The decision about whether to go ahead with the construction of the scheme will not be made until there is further evidence of the economic, social and environmental impacts of the proposal, and Welsh Government and Council match funding is approved. The scheme would also need planning permission.

October 2021

The scheme entered its 28-day pre-application consultation period in accordance with Schedule 1B - Article 2C and Schedule 1C - Article 2D of The Town and Country Planning (Development Management Procedure) (Wales) Order 2012 (as amended).

This enabled the public to view and comment on the planning application before it was submitted for the scheme. These comments will be considered in the final design before the planning application is formally submitted.

July 2021

Balfour Beatty have developed the proposed methodology for constructing the scheme.

January 2021 - July 2021

JBA Consulting have been developing the detailed design for the scheme to allow details such as the exact location, height and width of the proposed set-back embankment to be finalised.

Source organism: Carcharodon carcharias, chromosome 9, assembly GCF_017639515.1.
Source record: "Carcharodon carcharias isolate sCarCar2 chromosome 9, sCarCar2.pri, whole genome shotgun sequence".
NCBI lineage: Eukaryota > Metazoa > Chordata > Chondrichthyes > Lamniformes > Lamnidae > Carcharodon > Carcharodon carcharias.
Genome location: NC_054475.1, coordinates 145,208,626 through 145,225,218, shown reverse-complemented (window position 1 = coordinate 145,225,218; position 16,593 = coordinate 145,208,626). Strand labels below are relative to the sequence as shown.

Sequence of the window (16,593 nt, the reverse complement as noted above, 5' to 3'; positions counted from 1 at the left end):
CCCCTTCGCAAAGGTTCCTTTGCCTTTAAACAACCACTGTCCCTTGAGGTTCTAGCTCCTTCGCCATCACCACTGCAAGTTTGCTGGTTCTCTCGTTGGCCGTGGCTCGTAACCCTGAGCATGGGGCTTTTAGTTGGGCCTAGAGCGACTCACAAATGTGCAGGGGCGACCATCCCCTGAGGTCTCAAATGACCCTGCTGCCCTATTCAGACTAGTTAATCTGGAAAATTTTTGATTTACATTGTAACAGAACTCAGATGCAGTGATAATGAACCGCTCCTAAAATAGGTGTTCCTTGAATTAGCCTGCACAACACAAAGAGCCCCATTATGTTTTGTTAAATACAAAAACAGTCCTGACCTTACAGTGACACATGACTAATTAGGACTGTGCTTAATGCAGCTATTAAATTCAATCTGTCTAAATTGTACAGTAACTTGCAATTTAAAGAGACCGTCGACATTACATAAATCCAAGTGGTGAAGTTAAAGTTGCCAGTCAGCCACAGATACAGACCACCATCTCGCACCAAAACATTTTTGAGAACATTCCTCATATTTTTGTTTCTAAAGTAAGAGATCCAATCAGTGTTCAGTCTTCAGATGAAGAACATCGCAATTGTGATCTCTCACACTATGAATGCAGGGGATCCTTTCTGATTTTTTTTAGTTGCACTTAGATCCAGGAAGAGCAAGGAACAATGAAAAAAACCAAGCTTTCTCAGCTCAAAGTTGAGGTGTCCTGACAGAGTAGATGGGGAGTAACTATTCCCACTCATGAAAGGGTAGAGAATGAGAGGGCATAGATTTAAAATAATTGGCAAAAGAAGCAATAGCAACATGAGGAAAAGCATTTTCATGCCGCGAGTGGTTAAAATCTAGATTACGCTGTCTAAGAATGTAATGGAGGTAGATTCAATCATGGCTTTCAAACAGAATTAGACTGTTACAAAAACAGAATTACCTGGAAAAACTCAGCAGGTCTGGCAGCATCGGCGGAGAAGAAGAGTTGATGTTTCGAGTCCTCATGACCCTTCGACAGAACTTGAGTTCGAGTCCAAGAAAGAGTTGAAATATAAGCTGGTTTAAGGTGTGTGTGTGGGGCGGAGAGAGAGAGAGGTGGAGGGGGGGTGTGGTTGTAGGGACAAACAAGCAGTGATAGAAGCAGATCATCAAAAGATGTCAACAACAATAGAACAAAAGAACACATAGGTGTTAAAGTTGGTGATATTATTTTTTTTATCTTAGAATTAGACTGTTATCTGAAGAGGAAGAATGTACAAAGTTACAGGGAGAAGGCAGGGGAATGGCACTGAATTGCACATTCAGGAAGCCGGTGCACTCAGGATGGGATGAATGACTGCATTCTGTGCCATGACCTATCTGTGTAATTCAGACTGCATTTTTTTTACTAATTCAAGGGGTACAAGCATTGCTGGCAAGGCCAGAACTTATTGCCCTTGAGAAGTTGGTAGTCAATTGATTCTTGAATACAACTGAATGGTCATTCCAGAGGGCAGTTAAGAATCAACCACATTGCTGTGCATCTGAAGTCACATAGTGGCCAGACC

Further environmental assessments and surveys have also been carried out.

December 2020

  • Denbighshire County Council planning department are consulted regarding the environmental assessments that will be required for a future planning application
  • Environmental, archaeological and geotechnical investigations are undertaken on Rhyl Golf Club

August 2020

JBA Consulting were appointed to complete the detailed design for the scheme and assess the social and environmental impact.

January 2020

The Welsh Government approved the Outline Business Case. Following this, Denbighshire County Council apply for and are granted more funding to enable the preferred option to be further developed.

May 2019

An Outline Business Case for the scheme was completed which assessed the risk of flooding and erosion and presented the preferred option.

July 2018

Balfour Beatty was appointed by Denbighshire County Council to develop a business case for the scheme, to allow access to funding from the Welsh Government's Coastal Risk Management Programme.

What will happen next

The Council expects to be in a position to submit a planning application before the end of 2021. Subject to planning approval there would be a funding approval process in 2022 prior to construction starting Spring/Summer 2022.

JBA Consulting Balfour Beatty logo Welsh Government logo